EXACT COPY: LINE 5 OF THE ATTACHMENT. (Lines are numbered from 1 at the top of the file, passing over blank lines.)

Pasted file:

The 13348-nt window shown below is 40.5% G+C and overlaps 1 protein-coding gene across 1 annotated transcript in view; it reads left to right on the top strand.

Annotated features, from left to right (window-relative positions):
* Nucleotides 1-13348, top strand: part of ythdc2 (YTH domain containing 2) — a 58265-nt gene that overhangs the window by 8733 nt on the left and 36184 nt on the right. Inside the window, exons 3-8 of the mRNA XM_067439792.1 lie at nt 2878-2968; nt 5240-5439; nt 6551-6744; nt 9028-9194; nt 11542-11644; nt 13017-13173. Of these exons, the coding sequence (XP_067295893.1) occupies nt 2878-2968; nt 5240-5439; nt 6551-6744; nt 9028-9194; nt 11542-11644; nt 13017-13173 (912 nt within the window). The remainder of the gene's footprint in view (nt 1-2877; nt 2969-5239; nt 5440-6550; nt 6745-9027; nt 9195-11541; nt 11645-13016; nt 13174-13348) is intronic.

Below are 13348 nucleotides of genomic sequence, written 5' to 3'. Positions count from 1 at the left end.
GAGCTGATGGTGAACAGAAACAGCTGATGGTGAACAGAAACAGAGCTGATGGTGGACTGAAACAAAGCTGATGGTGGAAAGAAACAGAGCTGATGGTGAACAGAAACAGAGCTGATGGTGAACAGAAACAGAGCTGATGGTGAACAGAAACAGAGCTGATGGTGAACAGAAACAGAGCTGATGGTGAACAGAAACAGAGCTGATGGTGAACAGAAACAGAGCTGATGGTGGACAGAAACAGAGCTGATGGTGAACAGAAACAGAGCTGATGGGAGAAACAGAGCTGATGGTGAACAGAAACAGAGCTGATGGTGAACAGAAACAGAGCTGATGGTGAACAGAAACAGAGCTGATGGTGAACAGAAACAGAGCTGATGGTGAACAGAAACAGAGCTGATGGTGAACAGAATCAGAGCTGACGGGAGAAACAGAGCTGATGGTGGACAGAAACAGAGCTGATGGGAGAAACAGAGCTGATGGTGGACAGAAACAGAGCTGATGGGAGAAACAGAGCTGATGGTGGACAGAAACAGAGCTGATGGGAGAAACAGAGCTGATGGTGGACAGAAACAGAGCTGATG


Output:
GAGCTGATGGTGAACAGAAACAGCTGATGGTGAACAGAAACAGAGCTGATGGTGGACTGAAACAAAGCTGATGGTGGAAAGAAACAGAGCTGATGGTGAACAGAAACAGAGCTGATGGTGAACAGAAACAGAGCTGATGGTGAACAGAAACAGAGCTGATGGTGAACAGAAACAGAGCTGATGGTGAACAGAAACAGAGCTGATGGTGAACAGAAACAGAGCTGATGGTGGACAGAAACAGAGCTGATGGTGAACAGAAACAGAGCTGATGGGAGAAACAGAGCTGATGGTGAACAGAAACAGAGCTGATGGTGAACAGAAACAGAGCTGATGGTGAACAGAAACAGAGCTGATGGTGAACAGAAACAGAGCTGATGGTGAACAGAAACAGAGCTGATGGTGAACAGAATCAGAGCTGACGGGAGAAACAGAGCTGATGGTGGACAGAAACAGAGCTGATGGGAGAAACAGAGCTGATGGTGGACAGAAACAGAGCTGATGGGAGAAACAGAGCTGATGGTGGACAGAAACAGAGCTGATGGGAGAAACAGAGCTGATGGTGGACAGAAACAGAGCTGATG